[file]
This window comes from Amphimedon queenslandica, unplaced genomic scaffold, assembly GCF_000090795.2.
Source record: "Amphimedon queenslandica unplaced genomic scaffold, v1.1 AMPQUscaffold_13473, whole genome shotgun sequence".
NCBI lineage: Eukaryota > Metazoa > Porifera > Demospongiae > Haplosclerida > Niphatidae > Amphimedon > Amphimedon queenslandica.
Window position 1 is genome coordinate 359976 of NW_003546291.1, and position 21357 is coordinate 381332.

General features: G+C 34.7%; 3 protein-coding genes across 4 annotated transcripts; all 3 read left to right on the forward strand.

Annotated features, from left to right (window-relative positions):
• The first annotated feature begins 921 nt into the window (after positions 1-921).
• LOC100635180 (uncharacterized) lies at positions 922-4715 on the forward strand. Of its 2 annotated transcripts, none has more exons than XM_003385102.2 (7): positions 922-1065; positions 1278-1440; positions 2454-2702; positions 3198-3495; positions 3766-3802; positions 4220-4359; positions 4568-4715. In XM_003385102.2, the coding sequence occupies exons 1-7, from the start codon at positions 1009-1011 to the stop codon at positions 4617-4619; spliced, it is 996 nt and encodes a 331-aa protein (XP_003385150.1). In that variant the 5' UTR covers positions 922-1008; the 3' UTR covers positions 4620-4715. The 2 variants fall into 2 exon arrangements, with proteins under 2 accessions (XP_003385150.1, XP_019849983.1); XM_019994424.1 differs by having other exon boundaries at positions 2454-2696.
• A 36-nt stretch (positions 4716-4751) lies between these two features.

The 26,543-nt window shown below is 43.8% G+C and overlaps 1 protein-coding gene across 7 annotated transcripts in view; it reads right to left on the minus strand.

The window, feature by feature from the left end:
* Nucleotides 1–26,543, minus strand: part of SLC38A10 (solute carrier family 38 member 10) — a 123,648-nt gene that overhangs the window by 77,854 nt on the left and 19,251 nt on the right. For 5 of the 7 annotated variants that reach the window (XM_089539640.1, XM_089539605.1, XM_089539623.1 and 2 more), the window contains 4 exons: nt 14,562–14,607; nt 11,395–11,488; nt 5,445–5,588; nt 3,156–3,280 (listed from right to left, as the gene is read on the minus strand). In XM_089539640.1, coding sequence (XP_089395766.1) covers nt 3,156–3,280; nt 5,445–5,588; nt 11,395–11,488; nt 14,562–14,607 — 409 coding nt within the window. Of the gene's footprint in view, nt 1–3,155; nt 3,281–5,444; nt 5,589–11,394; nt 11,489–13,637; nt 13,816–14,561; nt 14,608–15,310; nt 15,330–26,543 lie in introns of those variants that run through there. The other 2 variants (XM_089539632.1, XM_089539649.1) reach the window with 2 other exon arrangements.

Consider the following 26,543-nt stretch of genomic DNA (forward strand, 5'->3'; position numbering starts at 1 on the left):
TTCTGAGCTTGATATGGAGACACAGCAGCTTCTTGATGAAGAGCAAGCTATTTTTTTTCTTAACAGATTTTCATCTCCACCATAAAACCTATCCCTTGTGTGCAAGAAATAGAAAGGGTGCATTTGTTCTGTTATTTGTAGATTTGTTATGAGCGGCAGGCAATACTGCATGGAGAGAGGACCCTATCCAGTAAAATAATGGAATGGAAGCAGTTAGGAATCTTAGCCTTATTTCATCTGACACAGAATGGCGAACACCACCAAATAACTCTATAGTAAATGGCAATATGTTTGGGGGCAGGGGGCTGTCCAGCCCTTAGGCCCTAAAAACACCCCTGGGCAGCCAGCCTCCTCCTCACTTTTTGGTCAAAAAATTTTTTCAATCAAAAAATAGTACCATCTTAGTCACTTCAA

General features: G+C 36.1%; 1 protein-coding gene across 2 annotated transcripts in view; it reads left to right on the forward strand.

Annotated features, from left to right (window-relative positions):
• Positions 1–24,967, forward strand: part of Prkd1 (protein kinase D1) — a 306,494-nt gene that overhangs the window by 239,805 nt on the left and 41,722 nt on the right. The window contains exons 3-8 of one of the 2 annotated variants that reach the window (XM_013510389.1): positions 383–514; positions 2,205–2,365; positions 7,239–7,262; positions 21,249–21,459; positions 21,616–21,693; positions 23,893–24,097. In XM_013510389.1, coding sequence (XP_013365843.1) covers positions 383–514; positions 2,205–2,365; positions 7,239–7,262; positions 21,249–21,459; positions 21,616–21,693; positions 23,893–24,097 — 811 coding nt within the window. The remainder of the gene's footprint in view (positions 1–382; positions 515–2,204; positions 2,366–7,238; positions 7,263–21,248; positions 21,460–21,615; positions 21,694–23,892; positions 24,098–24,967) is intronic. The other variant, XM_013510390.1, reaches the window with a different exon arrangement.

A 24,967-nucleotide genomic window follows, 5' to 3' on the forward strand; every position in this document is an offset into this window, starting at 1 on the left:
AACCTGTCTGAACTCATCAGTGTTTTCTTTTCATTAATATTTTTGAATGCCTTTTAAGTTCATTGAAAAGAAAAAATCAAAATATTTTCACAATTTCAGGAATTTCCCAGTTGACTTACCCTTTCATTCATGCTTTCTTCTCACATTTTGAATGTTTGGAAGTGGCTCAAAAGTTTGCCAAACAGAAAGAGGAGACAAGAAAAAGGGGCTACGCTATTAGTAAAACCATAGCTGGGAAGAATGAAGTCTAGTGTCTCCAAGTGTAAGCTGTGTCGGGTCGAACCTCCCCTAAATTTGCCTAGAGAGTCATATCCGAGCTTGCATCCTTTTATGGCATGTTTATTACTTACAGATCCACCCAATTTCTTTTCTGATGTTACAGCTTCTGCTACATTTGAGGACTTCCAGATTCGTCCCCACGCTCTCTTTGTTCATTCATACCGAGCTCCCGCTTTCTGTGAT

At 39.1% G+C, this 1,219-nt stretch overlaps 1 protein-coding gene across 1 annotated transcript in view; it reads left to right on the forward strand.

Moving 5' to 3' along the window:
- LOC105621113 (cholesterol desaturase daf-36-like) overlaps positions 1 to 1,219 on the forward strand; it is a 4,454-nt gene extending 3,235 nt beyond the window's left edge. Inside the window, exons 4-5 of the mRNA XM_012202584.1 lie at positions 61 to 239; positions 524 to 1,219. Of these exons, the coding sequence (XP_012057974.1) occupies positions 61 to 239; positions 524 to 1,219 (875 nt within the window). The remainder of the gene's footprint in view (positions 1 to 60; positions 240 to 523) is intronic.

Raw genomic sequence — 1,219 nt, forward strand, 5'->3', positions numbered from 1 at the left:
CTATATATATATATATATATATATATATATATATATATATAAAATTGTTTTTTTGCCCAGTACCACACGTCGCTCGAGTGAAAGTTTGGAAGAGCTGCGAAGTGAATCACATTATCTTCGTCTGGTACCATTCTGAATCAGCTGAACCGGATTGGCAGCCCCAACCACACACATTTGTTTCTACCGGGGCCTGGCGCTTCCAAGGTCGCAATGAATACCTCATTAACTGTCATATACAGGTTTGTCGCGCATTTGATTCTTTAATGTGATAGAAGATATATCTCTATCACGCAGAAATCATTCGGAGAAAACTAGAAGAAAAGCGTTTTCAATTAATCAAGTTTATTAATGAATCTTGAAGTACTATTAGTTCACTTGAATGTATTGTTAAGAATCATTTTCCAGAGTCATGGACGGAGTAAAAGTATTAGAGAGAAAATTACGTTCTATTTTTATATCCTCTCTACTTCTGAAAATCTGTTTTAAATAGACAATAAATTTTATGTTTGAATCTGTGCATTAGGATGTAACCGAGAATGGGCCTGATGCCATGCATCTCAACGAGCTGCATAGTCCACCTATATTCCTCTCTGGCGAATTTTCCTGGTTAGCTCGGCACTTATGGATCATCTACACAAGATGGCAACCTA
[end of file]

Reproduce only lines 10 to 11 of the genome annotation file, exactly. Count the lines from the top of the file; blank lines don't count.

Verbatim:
The 26,543-nt window shown below is 43.8% G+C and overlaps 1 protein-coding gene across 7 annotated transcripts in view; it reads right to left on the minus strand.

The window, feature by feature from the left end: